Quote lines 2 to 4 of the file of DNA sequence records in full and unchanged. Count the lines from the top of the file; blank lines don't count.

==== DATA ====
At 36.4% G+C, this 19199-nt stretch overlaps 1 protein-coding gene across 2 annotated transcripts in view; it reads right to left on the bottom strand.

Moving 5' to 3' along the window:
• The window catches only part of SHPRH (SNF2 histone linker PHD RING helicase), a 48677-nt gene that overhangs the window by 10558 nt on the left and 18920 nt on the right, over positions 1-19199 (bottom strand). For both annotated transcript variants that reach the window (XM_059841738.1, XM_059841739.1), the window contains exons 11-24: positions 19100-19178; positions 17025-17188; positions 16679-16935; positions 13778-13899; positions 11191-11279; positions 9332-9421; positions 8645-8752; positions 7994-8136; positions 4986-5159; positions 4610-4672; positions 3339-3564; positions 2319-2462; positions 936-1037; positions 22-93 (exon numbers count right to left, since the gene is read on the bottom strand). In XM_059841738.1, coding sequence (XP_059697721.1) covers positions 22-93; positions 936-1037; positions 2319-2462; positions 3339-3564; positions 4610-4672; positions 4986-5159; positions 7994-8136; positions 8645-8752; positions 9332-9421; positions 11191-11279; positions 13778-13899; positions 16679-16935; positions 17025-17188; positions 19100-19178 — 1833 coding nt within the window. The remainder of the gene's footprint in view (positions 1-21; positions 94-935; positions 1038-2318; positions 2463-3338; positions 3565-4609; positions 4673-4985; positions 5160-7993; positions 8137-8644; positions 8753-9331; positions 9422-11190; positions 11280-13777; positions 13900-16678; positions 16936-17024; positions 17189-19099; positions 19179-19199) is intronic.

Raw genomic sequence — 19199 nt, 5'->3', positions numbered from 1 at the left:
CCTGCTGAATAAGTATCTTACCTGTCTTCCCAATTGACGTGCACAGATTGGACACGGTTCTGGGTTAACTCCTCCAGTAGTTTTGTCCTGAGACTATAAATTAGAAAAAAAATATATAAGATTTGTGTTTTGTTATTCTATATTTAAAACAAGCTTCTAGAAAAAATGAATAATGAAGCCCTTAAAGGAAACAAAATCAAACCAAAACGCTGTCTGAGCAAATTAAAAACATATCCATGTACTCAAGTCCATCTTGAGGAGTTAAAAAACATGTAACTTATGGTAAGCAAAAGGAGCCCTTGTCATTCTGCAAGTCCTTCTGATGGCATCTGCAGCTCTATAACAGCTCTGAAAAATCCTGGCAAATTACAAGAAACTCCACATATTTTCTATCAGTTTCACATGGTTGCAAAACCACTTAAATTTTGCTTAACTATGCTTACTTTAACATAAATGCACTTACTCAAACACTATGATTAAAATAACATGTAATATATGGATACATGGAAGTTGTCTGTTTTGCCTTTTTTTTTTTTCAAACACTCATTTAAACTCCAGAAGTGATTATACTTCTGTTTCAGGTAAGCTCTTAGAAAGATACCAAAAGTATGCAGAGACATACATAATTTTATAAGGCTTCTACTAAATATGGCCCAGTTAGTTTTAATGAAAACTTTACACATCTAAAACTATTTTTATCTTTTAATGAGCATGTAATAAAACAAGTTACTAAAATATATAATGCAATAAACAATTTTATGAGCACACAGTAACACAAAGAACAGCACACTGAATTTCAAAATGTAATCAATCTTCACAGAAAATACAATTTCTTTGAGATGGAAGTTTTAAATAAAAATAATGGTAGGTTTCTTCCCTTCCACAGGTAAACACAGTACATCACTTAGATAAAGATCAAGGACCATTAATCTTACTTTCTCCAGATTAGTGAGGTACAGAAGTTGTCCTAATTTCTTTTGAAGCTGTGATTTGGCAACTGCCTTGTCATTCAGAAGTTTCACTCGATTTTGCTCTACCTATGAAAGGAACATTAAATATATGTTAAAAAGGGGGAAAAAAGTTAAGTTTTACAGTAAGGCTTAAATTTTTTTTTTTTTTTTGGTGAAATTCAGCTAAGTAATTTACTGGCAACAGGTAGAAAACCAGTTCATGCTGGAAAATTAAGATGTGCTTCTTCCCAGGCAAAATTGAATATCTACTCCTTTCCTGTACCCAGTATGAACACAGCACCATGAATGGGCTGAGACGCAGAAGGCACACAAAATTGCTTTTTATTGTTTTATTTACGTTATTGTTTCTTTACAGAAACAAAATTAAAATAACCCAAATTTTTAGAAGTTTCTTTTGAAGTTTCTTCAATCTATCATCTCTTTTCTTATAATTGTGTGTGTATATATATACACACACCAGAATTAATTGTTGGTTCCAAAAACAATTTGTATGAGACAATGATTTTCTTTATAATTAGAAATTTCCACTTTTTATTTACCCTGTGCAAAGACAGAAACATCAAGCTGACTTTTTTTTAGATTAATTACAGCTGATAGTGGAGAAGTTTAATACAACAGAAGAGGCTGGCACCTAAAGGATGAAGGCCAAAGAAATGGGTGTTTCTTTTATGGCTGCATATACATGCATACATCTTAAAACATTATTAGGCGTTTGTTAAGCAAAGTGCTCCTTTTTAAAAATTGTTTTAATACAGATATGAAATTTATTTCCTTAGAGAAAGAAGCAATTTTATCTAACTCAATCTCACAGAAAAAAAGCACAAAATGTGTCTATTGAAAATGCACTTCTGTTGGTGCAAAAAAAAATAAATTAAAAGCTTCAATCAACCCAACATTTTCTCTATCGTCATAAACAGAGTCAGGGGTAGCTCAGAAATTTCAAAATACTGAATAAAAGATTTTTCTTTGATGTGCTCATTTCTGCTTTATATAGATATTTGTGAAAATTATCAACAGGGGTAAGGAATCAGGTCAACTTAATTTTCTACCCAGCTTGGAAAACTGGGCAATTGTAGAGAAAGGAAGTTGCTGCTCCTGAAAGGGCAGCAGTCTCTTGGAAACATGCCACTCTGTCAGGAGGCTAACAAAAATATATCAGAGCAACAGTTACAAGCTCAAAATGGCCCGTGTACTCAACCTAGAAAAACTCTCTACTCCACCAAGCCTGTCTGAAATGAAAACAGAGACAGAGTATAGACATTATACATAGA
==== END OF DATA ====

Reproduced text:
Moving 5' to 3' along the window:
• The window catches only part of SHPRH (SNF2 histone linker PHD RING helicase), a 48677-nt gene that overhangs the window by 10558 nt on the left and 18920 nt on the right, over positions 1-19199 (bottom strand). For both annotated transcript variants that reach the window (XM_059841738.1, XM_059841739.1), the window contains exons 11-24: positions 19100-19178; positions 17025-17188; positions 16679-16935; positions 13778-13899; positions 11191-11279; positions 9332-9421; positions 8645-8752; positions 7994-8136; positions 4986-5159; positions 4610-4672; positions 3339-3564; positions 2319-2462; positions 936-1037; positions 22-93 (exon numbers count right to left, since the gene is read on the bottom strand). In XM_059841738.1, coding sequence (XP_059697721.1) covers positions 22-93; positions 936-1037; positions 2319-2462; positions 3339-3564; positions 4610-4672; positions 4986-5159; positions 7994-8136; positions 8645-8752; positions 9332-9421; positions 11191-11279; positions 13778-13899; positions 16679-16935; positions 17025-17188; positions 19100-19178 — 1833 coding nt within the window. The remainder of the gene's footprint in view (positions 1-21; positions 94-935; positions 1038-2318; positions 2463-3338; positions 3565-4609; positions 4673-4985; positions 5160-7993; positions 8137-8644; positions 8753-9331; positions 9422-11190; positions 11280-13777; positions 13900-16678; positions 16936-17024; positions 17189-19099; positions 19179-19199) is intronic.

Raw genomic sequence — 19199 nt, 5'->3', positions numbered from 1 at the left: